Saturday, February 11, 2012

Teff Flour Muffins

The delightful Astrid from Paulchen's Foodblog is hosting this edition of Weekend Herb Blogging and this week I finally found Teff flour.

teff flour© by Haalo


Teff flour is made from the seeds of a grass called Eragrostis Tef. With its origins in Ethiopia, it is one of the oldest crops in the world and is most commonly used to make the yeasted flatbread called injera. It's also found another use with celiacs as it can be used as a gluten free alternative to plain wheat flour.

To me, it looks a bit like a cross between potato flour and chestnut flour - it has the fine texture you associate with potato flour and the brown hue of chestnut flour. It also has a pleasant nutty aroma.

The consensus seems to be that if you're going to be substituting teff flour for wheat flour in your recipes, then try to keep it under 25% - due to the lack of gluten, your baked items might not rise as much as you expect.

With that in mind, I thought I'd try my hand at making muffins - I've tried to make these totally gluten free but I think you need to be wary of hidden gluten in baking powder. As the teff flour will weigh down the muffin, I've mixed it with ultra light potato flour. I've also adopted the principles behind soda bread and added baking soda and yoghurt in order to lighten the mix.

The end product was actually very satisfying - there's an almost chocolate like characteristic to the muffin, it's soft and light and kept moist by the nuggets of nectarine.

teff and nectarine muffins© by Haalo


Teff and Nectarine Muffins
[Makes 6]

75 grams teff flour
25 grams potato flour
25 grams almond meal
50 grams soft brown sugar
1 teaspoon baking powder
1 teaspoon baking soda
1 egg
35 grams melted butter, cooled
¼ cup yoghurt
¼ cup milk, approx
1 nectarine, diced
demerara sugar, for sprinkling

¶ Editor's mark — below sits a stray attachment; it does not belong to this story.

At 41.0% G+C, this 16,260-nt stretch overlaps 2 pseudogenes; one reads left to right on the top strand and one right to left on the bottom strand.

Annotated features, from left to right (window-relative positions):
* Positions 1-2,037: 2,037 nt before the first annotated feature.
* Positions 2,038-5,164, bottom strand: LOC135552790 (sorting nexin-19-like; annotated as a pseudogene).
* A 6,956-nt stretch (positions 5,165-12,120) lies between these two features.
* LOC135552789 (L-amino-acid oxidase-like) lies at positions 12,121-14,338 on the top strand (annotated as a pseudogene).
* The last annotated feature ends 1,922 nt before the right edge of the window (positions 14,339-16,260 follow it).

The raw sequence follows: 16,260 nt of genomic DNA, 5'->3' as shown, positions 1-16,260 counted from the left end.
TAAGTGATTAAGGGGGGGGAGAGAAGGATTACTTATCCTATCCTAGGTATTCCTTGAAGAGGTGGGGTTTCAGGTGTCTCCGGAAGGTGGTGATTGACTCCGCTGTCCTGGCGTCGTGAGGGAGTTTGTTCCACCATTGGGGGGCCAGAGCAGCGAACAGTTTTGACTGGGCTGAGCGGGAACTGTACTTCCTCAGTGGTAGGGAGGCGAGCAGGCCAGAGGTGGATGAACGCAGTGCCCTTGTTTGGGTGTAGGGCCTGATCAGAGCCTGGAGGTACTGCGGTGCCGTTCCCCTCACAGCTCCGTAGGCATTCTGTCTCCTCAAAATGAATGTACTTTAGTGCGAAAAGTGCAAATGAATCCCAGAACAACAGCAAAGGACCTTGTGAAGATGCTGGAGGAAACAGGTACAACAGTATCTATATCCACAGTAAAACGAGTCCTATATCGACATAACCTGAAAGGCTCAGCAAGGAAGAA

Sift together the teff, potato, almond meal, baking powder, baking soda and soft brown sugar into a bowl.

Whisk the egg with the yoghurt and milk.

Make a well in the center of the flours and drizzle in the cooled, melted butter, followed by the egg mixture. Stir briefly before tumbling in the diced nectarine and then fold gently until just combined.

Divide the mixture into 6 large muffin cases, top each with a sprinkle of Demerara sugar and bake in a preheated 170°C oven until golden and cooked through - around 30 minutes.

Let them cool slightly before turning out onto a wire rack.

10 comments:

  1. The muffins have quite a dark handsome look about them. And I'm quite intrigued by the flour combination you used here.

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    Replies
    1. Thanks Leaf - they do look a bit like chocolate muffins and turned out quite moist and soft.

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  2. I like teff flour a lot. I keep some because making injera is in my to-do list, but end up adding a bit of it to various baked goods. I like the warm color of your muffins!

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    1. I can see why you use it Simona - I'd like to make injera but I'm tossing up between trying the quick method or the more traditional method, I'l probably try the quick first!

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  3. Mmm I didn't know the teff flour, but I try to do injera once with white flour.
    They came out good, but can imagine even better with the right flour.
    To avoid gluten I often use Buckwheat and/or rice flour.
    I probably won't find any teff flour here, so I'll go for the buckhweat variant.
    :-)
    Baciusss
    brii

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    Replies
    1. I should try making something with buckwheat and see how different it is to teff - I'll let you know

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  4. Very interesting-sounding flour. Simona, you how to make injera!? Very cool!

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    Replies
    1. It's a good flour to play around with.

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  5. Love teff, but only used it a few times. Wonderful flavor! Well, Haalo... don't know if you remember me, but I am back! Hope to get back into the WHB again. See you around :)

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    Replies
    1. I certainly do remember you Marillyn - lovely to see you and your dried orange powder post last week. Hope to see lots more!

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